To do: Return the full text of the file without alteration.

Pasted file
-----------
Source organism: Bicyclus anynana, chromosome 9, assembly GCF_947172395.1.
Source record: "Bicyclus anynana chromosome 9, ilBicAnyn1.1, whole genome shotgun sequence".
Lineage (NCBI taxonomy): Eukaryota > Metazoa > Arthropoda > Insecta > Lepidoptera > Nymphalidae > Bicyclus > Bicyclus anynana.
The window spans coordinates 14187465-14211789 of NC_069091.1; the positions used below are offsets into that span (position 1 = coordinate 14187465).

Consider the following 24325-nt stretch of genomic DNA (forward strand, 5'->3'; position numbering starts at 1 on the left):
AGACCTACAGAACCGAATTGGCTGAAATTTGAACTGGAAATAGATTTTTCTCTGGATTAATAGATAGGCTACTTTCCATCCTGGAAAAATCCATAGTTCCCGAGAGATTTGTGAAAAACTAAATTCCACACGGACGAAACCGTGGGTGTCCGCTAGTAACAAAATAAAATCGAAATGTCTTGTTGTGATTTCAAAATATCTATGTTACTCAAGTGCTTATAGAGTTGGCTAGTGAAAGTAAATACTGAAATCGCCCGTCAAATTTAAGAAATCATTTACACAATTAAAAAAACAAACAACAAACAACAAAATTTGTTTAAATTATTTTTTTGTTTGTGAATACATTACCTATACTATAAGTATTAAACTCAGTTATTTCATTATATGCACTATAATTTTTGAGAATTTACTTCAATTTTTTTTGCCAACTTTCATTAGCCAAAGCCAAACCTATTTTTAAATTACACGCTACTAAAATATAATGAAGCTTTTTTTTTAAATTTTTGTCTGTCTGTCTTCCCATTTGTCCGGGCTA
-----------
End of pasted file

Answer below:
Source organism: Bicyclus anynana, chromosome 9, assembly GCF_947172395.1.
Source record: "Bicyclus anynana chromosome 9, ilBicAnyn1.1, whole genome shotgun sequence".
Lineage (NCBI taxonomy): Eukaryota > Metazoa > Arthropoda > Insecta > Lepidoptera > Nymphalidae > Bicyclus > Bicyclus anynana.
The window spans coordinates 14187465-14211789 of NC_069091.1; the positions used below are offsets into that span (position 1 = coordinate 14187465).

Consider the following 24325-nt stretch of genomic DNA (forward strand, 5'->3'; position numbering starts at 1 on the left):
AGACCTACAGAACCGAATTGGCTGAAATTTGAACTGGAAATAGATTTTTCTCTGGATTAATAGATAGGCTACTTTCCATCCTGGAAAAATCCATAGTTCCCGAGAGATTTGTGAAAAACTAAATTCCACACGGACGAAACCGTGGGTGTCCGCTAGTAACAAAATAAAATCGAAATGTCTTGTTGTGATTTCAAAATATCTATGTTACTCAAGTGCTTATAGAGTTGGCTAGTGAAAGTAAATACTGAAATCGCCCGTCAAATTTAAGAAATCATTTACACAATTAAAAAAACAAACAACAAACAACAAAATTTGTTTAAATTATTTTTTTGTTTGTGAATACATTACCTATACTATAAGTATTAAACTCAGTTATTTCATTATATGCACTATAATTTTTGAGAATTTACTTCAATTTTTTTTGCCAACTTTCATTAGCCAAAGCCAAACCTATTTTTAAATTACACGCTACTAAAATATAATGAAGCTTTTTTTTTAAATTTTTGTCTGTCTGTCTTCCCATTTGTCCGGGCTA